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It’s Alright To Worry, If You Keep It At 20% (You’ll Be Happier And More Likely To Be Successful)

It’s Alright To Worry, If You Keep It At 20% (You’ll Be Happier And More Likely To Be Successful)

Imagine what you would achieve if you knew you couldn’t fail.

If you had a guarantee that whatever endeavor you chose to pursue would be successful, you’d worry less and you would be willing to embark on all manner of challenges. We are generally aware that success is part hard work, part opportunity and part good luck. Nothing great comes easy and for most people, a lot of preparation and consideration goes into any kind of new enterprise.

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The trouble is that when fear takes hold, an imbalance occurs. Instead of using pragmatism and allowing for a realistic assessment of a situation, we instead let images of the worse case scenario take over our thoughts and focus the majority of our energy on worrying about the worst thing that can happen. We focus on the possibility of failure more than the potential success.

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The main thing that people look for in any new phase in their life; whether it be a new business venture, a new relationship, moving house, moving cities or a change of career; is a sense of security. We all want the assurance that there will be a high chance of success. That the gain will outweigh the risk. Nobody wants to outlay a lot of money without any chance of recouping it, nobody wants to risk their health and well being, nobody wants to put themselves and their families in a position of disadvantage. When a new opportunity presents itself, it is only natural to consider if it will improve your life or end in disaster. It is easier to do nothing and be safe; but will it give you satisfaction? Is never trying anything new a good way to live? Will you always have regrets? How will you know what you are capable of if you never push yourself beyond your comfort zone?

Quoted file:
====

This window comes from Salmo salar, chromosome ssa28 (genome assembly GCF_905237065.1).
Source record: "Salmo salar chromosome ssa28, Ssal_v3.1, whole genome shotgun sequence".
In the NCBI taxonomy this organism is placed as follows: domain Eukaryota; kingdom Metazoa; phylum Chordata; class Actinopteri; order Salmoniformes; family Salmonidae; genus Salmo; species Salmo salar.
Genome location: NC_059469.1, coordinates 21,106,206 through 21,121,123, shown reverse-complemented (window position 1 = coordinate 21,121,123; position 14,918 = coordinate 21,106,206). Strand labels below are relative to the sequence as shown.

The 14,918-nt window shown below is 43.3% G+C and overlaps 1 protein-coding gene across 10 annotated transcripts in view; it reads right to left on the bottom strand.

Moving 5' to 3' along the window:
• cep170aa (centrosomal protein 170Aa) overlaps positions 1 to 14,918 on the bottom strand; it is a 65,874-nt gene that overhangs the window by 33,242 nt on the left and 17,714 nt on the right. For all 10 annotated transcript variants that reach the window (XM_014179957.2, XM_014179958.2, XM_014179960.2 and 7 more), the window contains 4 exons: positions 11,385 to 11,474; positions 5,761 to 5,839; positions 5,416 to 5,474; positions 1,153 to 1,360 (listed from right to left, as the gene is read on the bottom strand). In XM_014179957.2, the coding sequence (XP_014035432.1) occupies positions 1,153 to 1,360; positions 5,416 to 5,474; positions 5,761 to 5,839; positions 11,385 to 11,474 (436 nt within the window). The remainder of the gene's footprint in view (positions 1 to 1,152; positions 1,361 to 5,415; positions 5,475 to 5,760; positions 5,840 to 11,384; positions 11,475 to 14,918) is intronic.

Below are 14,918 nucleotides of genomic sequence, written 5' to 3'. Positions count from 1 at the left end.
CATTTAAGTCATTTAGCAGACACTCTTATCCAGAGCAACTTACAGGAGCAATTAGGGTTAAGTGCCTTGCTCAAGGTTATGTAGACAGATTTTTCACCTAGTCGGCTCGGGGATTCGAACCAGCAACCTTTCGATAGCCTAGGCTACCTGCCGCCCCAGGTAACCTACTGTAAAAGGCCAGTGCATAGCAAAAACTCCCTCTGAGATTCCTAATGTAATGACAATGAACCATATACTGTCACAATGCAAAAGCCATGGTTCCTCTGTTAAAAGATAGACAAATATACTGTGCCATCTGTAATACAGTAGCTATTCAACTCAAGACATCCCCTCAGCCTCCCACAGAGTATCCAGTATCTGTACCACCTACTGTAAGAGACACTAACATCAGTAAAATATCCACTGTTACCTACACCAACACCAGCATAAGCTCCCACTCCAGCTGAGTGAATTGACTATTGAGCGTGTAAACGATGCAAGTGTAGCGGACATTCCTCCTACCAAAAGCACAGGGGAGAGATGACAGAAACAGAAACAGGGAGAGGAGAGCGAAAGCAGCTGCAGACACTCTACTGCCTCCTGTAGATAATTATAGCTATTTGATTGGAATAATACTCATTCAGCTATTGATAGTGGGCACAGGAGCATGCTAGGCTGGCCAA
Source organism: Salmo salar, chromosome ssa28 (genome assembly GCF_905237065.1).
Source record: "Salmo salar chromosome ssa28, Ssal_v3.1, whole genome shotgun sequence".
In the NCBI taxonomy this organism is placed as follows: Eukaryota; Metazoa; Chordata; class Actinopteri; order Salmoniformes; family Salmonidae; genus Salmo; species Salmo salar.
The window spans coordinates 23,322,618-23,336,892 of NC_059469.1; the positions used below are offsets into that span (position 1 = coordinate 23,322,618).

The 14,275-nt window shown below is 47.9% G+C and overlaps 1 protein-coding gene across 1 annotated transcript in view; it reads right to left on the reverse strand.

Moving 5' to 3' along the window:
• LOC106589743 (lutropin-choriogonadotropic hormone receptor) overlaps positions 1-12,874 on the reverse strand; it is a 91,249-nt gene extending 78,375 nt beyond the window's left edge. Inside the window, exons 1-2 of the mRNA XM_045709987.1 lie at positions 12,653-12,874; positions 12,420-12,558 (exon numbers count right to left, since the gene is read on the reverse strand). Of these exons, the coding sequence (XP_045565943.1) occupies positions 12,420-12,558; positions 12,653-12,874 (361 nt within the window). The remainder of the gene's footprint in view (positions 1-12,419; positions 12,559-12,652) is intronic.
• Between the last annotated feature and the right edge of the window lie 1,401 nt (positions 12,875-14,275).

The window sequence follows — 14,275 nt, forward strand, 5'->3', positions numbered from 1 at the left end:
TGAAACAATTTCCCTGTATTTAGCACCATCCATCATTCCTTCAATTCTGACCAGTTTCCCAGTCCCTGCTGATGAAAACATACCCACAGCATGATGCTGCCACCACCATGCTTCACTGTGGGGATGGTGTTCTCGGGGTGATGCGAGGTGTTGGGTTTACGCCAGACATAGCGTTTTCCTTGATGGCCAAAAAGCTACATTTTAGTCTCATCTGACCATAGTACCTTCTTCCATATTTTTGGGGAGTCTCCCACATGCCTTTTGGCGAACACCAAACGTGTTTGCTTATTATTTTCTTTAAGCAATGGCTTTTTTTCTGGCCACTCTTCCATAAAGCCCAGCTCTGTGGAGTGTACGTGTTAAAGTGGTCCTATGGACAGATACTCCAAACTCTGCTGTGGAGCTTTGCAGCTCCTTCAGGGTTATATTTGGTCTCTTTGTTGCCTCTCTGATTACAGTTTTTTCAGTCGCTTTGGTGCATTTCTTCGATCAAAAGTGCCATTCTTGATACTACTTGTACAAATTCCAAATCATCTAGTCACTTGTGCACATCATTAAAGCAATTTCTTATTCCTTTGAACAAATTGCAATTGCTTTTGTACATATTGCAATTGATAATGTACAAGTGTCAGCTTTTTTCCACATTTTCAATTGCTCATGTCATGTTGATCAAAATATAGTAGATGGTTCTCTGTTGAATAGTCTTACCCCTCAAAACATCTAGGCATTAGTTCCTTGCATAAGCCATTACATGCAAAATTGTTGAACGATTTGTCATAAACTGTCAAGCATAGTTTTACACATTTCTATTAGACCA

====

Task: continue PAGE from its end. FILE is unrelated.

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Unfortunately we end up spending the majority of our time and energy on worry instead of using that momentum to actually make our dreams happen. Rather than dwelling on possible failures, the wisest and most successful people will acknowledge and address the risks and the possible losses, but instead of making that the focus, they instead become more solution oriented. With careful planning, a bit of research and a lot of courage, triumph comes from the act of participation. Sometimes, even when we crash and burn, the journey is its own reward. The lessons and gains we get along the way may be unexpected and just because things don’t end up as we had hoped, that doesn’t mean that we are necessarily worse off. We may succeed in other ways, even beyond our initial hopes and imaginings.

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Instead of 80% worry – 20% work, try 80% optimism – 20% risk assessment

This means that the time and effort you put towards imagining things going wrong, could be put towards addressing this as a possibility, but at the same time, thinking of solutions to equip you to deal with these events should they happen. In other words, you are not being naive and pretending that everything will go according to plan and nothing will go wrong. Instead you consider all the possible outcomes and equip yourself with the tools, the knowledge and the alternative solutions to see you through a disaster.

To worry is only normal and in fact is quite healthy because it allows you to consider the risks and make informed and calculated decisions. In fact, worrying and anxiety has been closely associated with your level of intelligence. The more frequently you worry, the smarter you are. Within reason. There is no point getting into a state and wasting the energy you could put towards achieving your goals on stressing about failing.

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Diane Koopman

Writer, Author, Novelist, Self-Publisher

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The Gentle Art of Saying No

The Gentle Art of Saying No

No!

It’s a simple fact that you can never be productive if you take on too many commitments — you simply spread yourself too thin and will not be able to get anything done, at least not well or on time.

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But requests for your time are coming in all the time — through phone, email, IM or in person. To stay productive, and minimize stress, you have to learn the Gentle Art of Saying No — an art that many people have problems with.